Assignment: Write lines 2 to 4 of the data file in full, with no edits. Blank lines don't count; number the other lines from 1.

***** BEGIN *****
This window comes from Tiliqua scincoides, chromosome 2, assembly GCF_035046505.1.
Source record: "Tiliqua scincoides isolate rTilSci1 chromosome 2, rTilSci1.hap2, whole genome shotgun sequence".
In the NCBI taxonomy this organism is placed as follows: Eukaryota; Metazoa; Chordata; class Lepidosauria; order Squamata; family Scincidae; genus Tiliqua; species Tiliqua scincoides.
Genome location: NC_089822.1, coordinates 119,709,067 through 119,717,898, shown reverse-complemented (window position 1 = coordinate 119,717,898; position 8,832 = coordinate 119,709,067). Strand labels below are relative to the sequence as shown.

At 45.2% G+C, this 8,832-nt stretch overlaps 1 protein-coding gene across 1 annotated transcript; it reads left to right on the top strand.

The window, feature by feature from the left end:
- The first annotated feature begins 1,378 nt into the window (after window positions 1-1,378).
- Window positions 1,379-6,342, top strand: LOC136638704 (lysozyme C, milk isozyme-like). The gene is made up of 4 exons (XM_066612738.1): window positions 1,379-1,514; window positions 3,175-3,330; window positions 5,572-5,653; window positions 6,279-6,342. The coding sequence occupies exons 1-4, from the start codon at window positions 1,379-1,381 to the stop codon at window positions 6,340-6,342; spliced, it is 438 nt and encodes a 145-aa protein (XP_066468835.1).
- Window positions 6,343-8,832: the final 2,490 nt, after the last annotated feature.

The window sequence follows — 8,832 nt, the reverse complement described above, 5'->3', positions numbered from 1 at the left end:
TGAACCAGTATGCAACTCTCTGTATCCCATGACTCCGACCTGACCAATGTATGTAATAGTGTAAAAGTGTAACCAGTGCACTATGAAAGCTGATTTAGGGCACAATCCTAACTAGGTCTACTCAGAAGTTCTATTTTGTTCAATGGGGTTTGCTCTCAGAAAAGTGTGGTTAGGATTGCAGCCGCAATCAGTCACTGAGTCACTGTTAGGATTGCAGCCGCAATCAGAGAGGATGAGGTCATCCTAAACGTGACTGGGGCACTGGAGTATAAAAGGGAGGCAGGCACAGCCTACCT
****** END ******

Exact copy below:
Source record: "Tiliqua scincoides isolate rTilSci1 chromosome 2, rTilSci1.hap2, whole genome shotgun sequence".
In the NCBI taxonomy this organism is placed as follows: Eukaryota; Metazoa; Chordata; class Lepidosauria; order Squamata; family Scincidae; genus Tiliqua; species Tiliqua scincoides.
Genome location: NC_089822.1, coordinates 119,709,067 through 119,717,898, shown reverse-complemented (window position 1 = coordinate 119,717,898; position 8,832 = coordinate 119,709,067). Strand labels below are relative to the sequence as shown.